MREs – yum! Soldiers carry them and preppers stock them. The long shelf life, the salty taste, the plastic packaging. Nothing quite says “Git in my belly” like an MRE! But are they healthy to eat? What’s in an MRE? How long do they last? Are they worth the money?
by Derrick James, SHTFblog founder and blogger at Prepper Press
Let’s explore those questions and more, but first…
A Brief History of the MRE
You know the saying, an army marches on its stomach. Hauling battle gear, marching for days on end, it takes a toll on the human body. That much physical activity demands FOOD. In the very early days of warfare, soldiers had to hunt their food. They pillaged for food. Mongols even marched with herds of cows and sheep on their campaigns. In 1775 early America, a soldier’s ration included one pound of beef or salted fish, one pound of flour or bread per day, three pounds of peas or beans per week, one pint of milk per day, one pint of rice per week, on quart of spruce beer or cider per day, and a little molasses (source).
Related article: How to Make Your Own “MRE” at Home
Eventually, the Meal, Ready to Eat (MREs) came along. They were adopted as combat rations by the Department of Defense in 1975, but large-scale production didn’t really begin until the late 70s. Prior to that they were referred to as MCIs, or “Meal, Combat, Individual.” Soldiers didn’t really move to eating MREs until the early 80s. MREs then replaced the largely canned rations that had sustained U.S. soldiers through WWII and the Vietnam War. The MREs were tested thoroughly beginning in 1983, as they were distributed to troops. Changes were made over time.
What’s in an MRE?
The MRE is designed to be a self-contained, complete meal in strong packaging to withstand elements. The typical MRE contains the following:
- Entree (the main course; spaghetti as an example)
- Side Dish (a vegetable of some sort)
- Cracker or Bread
- Spread (peanut butter, jelly, etc.)
- Dessert (cookie, mini cake, etc.)
- Beverage Mix (coffee, tea, etc.)
- Seasoning (when appropriate to dish)
- Flameless Ration Heater (elements to heat the dish)
According to The Navy SEAL Nutrition Guide:
Field rations are designed to supply adequate energy and nutrients for a particular type of mission. Since the duration and environmental conditions of missions vary, different types of operational rations have been developed. For example, there are cold weather rations for frigid conditions, and lightweight rations for missions lasting no longer than 30 days. These rations have different caloric contents with varying proportions of fat, protein, and carbohydrate to meet the nutritional demands of the various conditions.
At present (it’s always changing), there are currently 24 different varieties of MREs. There are also religiously-certified meals (think Kosher and Halal) that are available upon request.
Are MREs Healthy to Eat?
“Healthy” is a relative term here. Is eating MREs on par with a diverse meal of fresh organic fruit and vegetables? No. But, given the MRE’s intended application (shelf life and caloric intake), they’re designed for maximum nutrition within their design limitations. Let’s dig a little deeper.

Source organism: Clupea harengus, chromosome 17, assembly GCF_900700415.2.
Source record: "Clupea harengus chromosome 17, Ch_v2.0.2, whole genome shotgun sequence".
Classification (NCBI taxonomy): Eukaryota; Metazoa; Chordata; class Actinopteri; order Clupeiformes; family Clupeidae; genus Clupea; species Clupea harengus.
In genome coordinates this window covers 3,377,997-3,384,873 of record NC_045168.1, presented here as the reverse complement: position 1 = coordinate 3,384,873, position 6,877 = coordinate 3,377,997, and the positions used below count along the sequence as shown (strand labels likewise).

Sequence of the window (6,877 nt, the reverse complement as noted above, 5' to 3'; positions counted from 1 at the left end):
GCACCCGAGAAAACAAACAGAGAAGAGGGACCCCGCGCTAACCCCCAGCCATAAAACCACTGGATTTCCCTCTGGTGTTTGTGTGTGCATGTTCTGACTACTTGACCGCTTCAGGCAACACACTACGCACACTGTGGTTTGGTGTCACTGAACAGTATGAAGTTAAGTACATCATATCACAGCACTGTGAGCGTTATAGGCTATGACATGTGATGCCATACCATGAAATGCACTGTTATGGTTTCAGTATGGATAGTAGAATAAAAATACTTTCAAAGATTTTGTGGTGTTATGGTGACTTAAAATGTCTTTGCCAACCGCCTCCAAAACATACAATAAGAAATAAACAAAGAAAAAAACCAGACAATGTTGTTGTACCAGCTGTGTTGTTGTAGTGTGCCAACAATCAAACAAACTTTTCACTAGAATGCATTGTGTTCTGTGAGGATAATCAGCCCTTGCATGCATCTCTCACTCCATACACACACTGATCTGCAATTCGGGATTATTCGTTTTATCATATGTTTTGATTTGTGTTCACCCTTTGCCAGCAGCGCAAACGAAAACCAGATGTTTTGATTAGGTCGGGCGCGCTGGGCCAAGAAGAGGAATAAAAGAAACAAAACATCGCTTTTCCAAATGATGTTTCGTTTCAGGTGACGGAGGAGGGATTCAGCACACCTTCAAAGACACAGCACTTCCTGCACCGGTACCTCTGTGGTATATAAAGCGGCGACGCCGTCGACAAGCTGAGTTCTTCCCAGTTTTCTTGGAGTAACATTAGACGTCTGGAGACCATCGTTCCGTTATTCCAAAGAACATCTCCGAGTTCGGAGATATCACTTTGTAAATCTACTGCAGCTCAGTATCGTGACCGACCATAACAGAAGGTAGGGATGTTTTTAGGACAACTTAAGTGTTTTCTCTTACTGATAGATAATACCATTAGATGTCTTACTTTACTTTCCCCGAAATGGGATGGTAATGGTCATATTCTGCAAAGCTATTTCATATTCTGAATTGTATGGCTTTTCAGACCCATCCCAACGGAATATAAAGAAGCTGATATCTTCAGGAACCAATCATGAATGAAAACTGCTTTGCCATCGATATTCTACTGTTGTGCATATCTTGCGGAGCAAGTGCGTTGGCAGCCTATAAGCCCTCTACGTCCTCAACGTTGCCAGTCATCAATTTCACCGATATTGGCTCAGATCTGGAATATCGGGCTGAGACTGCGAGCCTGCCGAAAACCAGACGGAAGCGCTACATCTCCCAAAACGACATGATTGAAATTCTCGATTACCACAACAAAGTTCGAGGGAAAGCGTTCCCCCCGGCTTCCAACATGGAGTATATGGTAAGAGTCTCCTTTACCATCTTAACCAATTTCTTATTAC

Each MRE contains, on average, 1,250 calories. Thus, a soldier that is stuck eating three MRE meals a day is getting the military’s recommended daily allowance of vitamins, minerals, and calories.
The devil is in the details, however. There are often many processed ingredients including high-fructose corn syrup, caramel coloring, sugar, MSG, hydrogenated vegetable oils, artificial flavoring, etc. But MREs aren’t supposed to be daily meals. They’re supposed to get you through the mission at hand.
Will Eating MREs Make You Constipated?
Yes, the statement that MREs will make your poop hard as a rock is backed up by scientific study. After three weeks of eating only MREs, volunteers in the study had fewer instances of pooping than those who did not eat MREs. The difference, researchers concluded, was due to the lack of good bacteria found in fresh foods that gives those bowels a little extra kick in the butt…
How Long do MREs Last?
According to Go Army, the practical answer is an MRE is designed stay good for three and a half years at 80 degrees F, or nine months at 100 degrees F. The “real” answer is that so long as the MRE package is not damaged in any way, MREs will last “a long time.” They may start to degrade more over time, but they’re still very edible for years after their production date.
See the following chart for more specific temperature-to-shelf life estimates.
So, if you’re thinking about buying a big box of MREs for your food storage room, plan accordingly. It may be wiser to just buy a 12-pack for your bug out bag. Then save that extra money for freeze-dried foods with a longer shelf life.
Are MREs Worth the Money?
This is a question only you can answer. They’re not cheap, but they do have their applications. In my opinion, for the prepper, they’re best suited to the bug out bag or hiking pack. The roughly three-year shelf life is too short for long-term food storage (when compared to quality freeze-dried foods or simple rice and beans). However, they are a good alternative to individual Mountain House packets when you want a bit more variety and – in particular – don’t want to carry a stove to heat water. That is the MRE’s biggest advantage – the heating elements are included!
What’s your MRE experience? Have you had them? Enjoy them? Do you stock them?